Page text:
Second Edition.—We stop the press to announce that no lives have been lost; but Sir Patrick Dunn’s, the Meath, and Mercer’s hospitals, are crowded with wounded. N.B. The soldiers were not called out.

Third Edition.—Dr Fitzgerald has just informed us that there are no wounded in either Sir Patrick’s, the Meath, or Mercer’s.”

“Well,” said Dr H—, “if they are not there, we at least know where some of them are.”


[Pg 63]


Why is it that of the whole surface of this globe, we may consider that three-fourths are covered by water, and that only one-fourth is in a condition to be permanently inhabited by human beings? Is there any great object in nature served by this? Is there any law of nature which would prevent the proportion being one-fourth water to three-fourths land, or even less water? In fact, what after all is the great use of water upon the large scale in nature?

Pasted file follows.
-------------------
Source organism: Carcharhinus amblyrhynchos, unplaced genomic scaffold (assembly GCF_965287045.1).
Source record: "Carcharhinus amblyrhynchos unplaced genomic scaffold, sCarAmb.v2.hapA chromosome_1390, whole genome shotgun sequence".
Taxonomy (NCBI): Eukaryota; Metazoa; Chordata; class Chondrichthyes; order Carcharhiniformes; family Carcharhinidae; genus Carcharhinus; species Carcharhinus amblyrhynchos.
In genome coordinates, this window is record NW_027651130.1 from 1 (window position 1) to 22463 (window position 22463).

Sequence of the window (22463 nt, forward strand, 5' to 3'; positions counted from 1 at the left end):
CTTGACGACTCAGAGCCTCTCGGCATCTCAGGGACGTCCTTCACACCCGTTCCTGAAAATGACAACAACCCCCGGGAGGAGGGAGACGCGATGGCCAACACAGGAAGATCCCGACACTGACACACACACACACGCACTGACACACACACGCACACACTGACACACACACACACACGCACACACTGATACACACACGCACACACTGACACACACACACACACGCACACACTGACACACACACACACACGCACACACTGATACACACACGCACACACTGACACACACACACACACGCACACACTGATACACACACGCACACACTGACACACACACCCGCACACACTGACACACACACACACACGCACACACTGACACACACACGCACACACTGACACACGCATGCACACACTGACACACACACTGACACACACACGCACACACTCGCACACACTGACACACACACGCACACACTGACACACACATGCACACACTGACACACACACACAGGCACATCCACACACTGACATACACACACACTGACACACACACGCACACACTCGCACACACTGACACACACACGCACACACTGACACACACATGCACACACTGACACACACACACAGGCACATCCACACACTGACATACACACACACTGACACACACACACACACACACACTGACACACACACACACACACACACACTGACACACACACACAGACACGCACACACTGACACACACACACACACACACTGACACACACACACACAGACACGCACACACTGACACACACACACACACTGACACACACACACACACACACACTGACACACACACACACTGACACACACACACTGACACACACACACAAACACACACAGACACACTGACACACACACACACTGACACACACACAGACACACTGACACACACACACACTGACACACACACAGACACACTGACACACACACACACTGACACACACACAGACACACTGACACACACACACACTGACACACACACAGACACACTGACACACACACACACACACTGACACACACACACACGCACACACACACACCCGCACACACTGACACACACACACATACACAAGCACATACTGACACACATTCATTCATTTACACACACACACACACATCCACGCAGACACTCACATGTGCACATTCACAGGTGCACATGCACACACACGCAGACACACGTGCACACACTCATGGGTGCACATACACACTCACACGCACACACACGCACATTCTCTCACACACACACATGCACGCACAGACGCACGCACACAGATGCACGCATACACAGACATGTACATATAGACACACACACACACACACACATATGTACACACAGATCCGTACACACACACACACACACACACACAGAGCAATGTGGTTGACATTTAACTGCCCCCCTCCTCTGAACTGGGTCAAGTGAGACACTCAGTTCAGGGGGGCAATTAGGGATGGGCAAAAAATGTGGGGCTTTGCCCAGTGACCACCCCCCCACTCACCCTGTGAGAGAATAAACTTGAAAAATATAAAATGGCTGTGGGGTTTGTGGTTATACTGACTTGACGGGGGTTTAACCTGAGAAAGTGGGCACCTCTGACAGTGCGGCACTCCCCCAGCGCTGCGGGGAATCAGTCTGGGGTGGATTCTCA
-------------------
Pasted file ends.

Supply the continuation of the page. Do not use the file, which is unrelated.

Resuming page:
First of all, although three-fourths of the globe are now covered with water, there is no reason to suppose that it has been always so. On the contrary, it is quite certain that the proportion between land and water has changed very much and very frequently; that the whole continent of Europe was at one time the bed of an immense sea, when probably there was a great continent where the Pacific Ocean is now spread; that even Old Ireland was once not merely what Admiral Yorke wished her to be, forty-eight hours under water, but probably many thousand years in that condition; and that the great tract of limestone which occupies all the centre of the country, is nothing more than a collection of the skeletons of shell-fish, her first inhabitants, which by time and pressure have been converted into the hard material of which we build our houses, and which we burn into lime. There is thus no particular reason why there should be three times as much water at present as land, but it is easy to show that water on the great, as well as on the small scale, is of paramount importance in nature.